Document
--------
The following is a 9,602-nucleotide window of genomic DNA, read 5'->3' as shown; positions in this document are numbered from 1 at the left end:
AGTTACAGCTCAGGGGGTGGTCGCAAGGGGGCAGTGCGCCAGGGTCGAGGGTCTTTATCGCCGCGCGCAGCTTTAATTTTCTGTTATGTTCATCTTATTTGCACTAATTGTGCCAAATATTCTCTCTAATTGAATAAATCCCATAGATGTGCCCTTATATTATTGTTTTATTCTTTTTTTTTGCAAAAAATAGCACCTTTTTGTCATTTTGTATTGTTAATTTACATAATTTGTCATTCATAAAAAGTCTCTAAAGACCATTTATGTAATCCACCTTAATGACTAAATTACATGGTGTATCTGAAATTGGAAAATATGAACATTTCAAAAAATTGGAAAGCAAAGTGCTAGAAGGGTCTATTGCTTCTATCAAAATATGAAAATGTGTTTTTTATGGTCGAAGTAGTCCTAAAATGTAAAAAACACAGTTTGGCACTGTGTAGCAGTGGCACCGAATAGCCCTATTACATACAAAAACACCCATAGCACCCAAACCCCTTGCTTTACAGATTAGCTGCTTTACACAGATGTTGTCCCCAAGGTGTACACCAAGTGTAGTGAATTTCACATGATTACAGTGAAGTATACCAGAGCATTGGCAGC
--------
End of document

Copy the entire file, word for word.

The following is a 9,602-nucleotide window of genomic DNA, read 5'->3' as shown; positions in this document are numbered from 1 at the left end:
AGTTACAGCTCAGGGGGTGGTCGCAAGGGGGCAGTGCGCCAGGGTCGAGGGTCTTTATCGCCGCGCGCAGCTTTAATTTTCTGTTATGTTCATCTTATTTGCACTAATTGTGCCAAATATTCTCTCTAATTGAATAAATCCCATAGATGTGCCCTTATATTATTGTTTTATTCTTTTTTTTTGCAAAAAATAGCACCTTTTTGTCATTTTGTATTGTTAATTTACATAATTTGTCATTCATAAAAAGTCTCTAAAGACCATTTATGTAATCCACCTTAATGACTAAATTACATGGTGTATCTGAAATTGGAAAATATGAACATTTCAAAAAATTGGAAAGCAAAGTGCTAGAAGGGTCTATTGCTTCTATCAAAATATGAAAATGTGTTTTTTATGGTCGAAGTAGTCCTAAAATGTAAAAAACACAGTTTGGCACTGTGTAGCAGTGGCACCGAATAGCCCTATTACATACAAAAACACCCATAGCACCCAAACCCCTTGCTTTACAGATTAGCTGCTTTACACAGATGTTGTCCCCAAGGTGTACACCAAGTGTAGTGAATTTCACATGATTACAGTGAAGTATACCAGAGCATTGGCAGC